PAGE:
In AOD treatment and prevention programs you will frequently hear the word, “enabling.” Generically speaking, enabling and/or helping on the part of most people is a natural and expected response by most people who have any degree of compassion and kindness in their hearts. We are willing to help those people we love because we don't wish to see harmful things happen to them. When our children, whether as a child or an adult, does something stupid or careless, even if we taught them to behavior appropriately, we don't desire to see them suffer from their behavior. Since most of us during the course of our lives have done things we know we should not have done and in turn suffered the consequences. We have found it comforting to know that there were others in our lives who were willing to stand by us and help us through the tough times, despite their expressing disapproval of our irresponsible actions.
For most normal, ordinary, responsible people, we learn from our mistakes and we have the capacity to self-correct our occasional stupid behaviors. We, thereby, appreciate family and friends who assist us get through these experiences. As a result, we hopefully learn from these experiences and our behaviors and future decisions reflect this new awareness and we become better human beings for it. Experience can be a powerful force in helping us mature and grow as human beings. In most, life situations when we assist someone who did something they should not have done, we expect them to correct their behaviors and take responsibility for their current and future actions. In most cases our experience reinforces this view of the world around us.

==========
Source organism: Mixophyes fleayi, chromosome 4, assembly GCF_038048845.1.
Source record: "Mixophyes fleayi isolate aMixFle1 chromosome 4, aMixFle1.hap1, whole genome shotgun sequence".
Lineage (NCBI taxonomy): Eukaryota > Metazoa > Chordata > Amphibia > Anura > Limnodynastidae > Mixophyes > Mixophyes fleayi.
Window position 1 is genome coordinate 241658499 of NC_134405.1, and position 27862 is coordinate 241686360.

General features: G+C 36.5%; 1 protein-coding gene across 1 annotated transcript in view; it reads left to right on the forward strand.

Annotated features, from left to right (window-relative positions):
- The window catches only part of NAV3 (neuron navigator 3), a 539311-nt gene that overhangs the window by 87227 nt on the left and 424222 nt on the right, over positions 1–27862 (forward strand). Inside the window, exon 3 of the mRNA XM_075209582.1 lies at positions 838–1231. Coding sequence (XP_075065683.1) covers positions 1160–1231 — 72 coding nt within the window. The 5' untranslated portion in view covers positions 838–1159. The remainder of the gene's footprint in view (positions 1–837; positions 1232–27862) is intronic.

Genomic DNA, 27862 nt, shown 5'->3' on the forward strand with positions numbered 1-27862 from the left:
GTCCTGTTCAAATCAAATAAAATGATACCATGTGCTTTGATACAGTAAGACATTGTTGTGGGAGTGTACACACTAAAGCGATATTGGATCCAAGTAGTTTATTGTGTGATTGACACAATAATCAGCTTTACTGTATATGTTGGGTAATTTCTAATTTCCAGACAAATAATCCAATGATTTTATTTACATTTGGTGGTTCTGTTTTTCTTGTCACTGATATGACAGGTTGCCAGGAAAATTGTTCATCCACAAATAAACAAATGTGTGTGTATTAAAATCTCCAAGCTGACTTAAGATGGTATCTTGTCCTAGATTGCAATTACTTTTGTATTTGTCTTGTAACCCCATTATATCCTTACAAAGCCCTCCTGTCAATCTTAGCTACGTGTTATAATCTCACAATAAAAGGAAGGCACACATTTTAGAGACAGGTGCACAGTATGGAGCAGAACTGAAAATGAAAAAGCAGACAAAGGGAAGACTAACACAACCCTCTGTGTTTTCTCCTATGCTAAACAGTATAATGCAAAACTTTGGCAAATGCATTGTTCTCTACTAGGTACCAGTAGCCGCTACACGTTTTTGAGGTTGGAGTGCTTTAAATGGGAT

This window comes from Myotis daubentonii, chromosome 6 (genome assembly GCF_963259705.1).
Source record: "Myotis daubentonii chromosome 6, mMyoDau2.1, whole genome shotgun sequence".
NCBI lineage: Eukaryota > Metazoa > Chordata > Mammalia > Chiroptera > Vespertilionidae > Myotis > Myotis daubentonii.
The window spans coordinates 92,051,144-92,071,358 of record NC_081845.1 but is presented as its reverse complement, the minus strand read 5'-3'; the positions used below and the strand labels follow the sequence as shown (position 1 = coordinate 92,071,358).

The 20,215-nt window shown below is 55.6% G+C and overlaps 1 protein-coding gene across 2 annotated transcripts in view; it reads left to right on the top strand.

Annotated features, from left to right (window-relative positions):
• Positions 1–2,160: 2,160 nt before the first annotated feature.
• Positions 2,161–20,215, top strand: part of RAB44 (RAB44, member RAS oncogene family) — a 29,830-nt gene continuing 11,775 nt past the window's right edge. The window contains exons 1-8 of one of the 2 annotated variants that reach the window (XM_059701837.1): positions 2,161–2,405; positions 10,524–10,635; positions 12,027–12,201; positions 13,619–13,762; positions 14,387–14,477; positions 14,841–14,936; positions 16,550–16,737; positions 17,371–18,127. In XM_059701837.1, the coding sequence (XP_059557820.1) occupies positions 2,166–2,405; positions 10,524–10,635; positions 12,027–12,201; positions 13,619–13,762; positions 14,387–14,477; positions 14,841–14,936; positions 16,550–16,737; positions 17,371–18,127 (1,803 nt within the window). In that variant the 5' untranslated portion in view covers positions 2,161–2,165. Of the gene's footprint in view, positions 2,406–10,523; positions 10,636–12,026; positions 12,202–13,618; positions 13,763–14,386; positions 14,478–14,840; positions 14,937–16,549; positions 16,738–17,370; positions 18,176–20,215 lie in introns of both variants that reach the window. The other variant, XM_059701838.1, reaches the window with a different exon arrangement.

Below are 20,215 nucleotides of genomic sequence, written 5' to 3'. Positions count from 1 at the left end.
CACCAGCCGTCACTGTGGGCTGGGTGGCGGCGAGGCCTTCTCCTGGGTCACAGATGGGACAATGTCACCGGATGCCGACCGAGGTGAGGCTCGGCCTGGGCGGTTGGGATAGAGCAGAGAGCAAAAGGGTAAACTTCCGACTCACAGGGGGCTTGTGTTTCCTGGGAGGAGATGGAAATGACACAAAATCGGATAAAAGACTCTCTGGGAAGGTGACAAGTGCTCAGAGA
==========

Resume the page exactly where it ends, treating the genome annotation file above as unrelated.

When behaviors related to AOD dependency enter into the mix, all our views about what is normal, ordinary and responsible get turned upside down and twisted. We find ourselves confused. What we thought we knew about life and people and what is normal no longer applies. We have now turned the corner from helpfulness into enabling. Enabling an individual with an AOD dependency problem only prevents them from experiencing the expected, natural, harmful and painful consequences and deflects their attention away from the base problem which is their continued use of harmful substances.